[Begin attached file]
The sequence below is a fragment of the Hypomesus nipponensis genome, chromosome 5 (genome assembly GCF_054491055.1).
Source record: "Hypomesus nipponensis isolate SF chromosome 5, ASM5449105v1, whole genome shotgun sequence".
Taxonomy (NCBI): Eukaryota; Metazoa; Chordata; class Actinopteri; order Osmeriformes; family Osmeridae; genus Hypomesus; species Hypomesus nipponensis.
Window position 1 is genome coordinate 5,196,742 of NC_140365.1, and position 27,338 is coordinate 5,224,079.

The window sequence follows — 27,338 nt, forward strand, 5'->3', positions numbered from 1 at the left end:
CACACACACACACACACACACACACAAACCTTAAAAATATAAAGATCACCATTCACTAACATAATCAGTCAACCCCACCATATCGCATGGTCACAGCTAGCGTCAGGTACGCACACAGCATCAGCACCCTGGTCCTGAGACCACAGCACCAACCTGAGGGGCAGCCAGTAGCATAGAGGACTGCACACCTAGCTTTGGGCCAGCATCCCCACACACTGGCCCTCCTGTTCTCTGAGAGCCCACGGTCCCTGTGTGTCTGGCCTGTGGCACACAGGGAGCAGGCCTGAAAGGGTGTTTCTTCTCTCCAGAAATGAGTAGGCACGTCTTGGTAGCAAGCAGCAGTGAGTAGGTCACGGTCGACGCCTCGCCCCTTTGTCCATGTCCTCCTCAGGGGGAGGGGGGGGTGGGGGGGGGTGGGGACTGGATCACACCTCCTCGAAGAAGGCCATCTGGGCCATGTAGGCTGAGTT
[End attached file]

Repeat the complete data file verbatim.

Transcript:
The sequence below is a fragment of the Hypomesus nipponensis genome, chromosome 5 (genome assembly GCF_054491055.1).
Source record: "Hypomesus nipponensis isolate SF chromosome 5, ASM5449105v1, whole genome shotgun sequence".
Taxonomy (NCBI): Eukaryota; Metazoa; Chordata; class Actinopteri; order Osmeriformes; family Osmeridae; genus Hypomesus; species Hypomesus nipponensis.
Window position 1 is genome coordinate 5,196,742 of NC_140365.1, and position 27,338 is coordinate 5,224,079.

The window sequence follows — 27,338 nt, forward strand, 5'->3', positions numbered from 1 at the left end:
CACACACACACACACACACACACACAAACCTTAAAAATATAAAGATCACCATTCACTAACATAATCAGTCAACCCCACCATATCGCATGGTCACAGCTAGCGTCAGGTACGCACACAGCATCAGCACCCTGGTCCTGAGACCACAGCACCAACCTGAGGGGCAGCCAGTAGCATAGAGGACTGCACACCTAGCTTTGGGCCAGCATCCCCACACACTGGCCCTCCTGTTCTCTGAGAGCCCACGGTCCCTGTGTGTCTGGCCTGTGGCACACAGGGAGCAGGCCTGAAAGGGTGTTTCTTCTCTCCAGAAATGAGTAGGCACGTCTTGGTAGCAAGCAGCAGTGAGTAGGTCACGGTCGACGCCTCGCCCCTTTGTCCATGTCCTCCTCAGGGGGAGGGGGGGGTGGGGGGGGGTGGGGACTGGATCACACCTCCTCGAAGAAGGCCATCTGGGCCATGTAGGCTGAGTT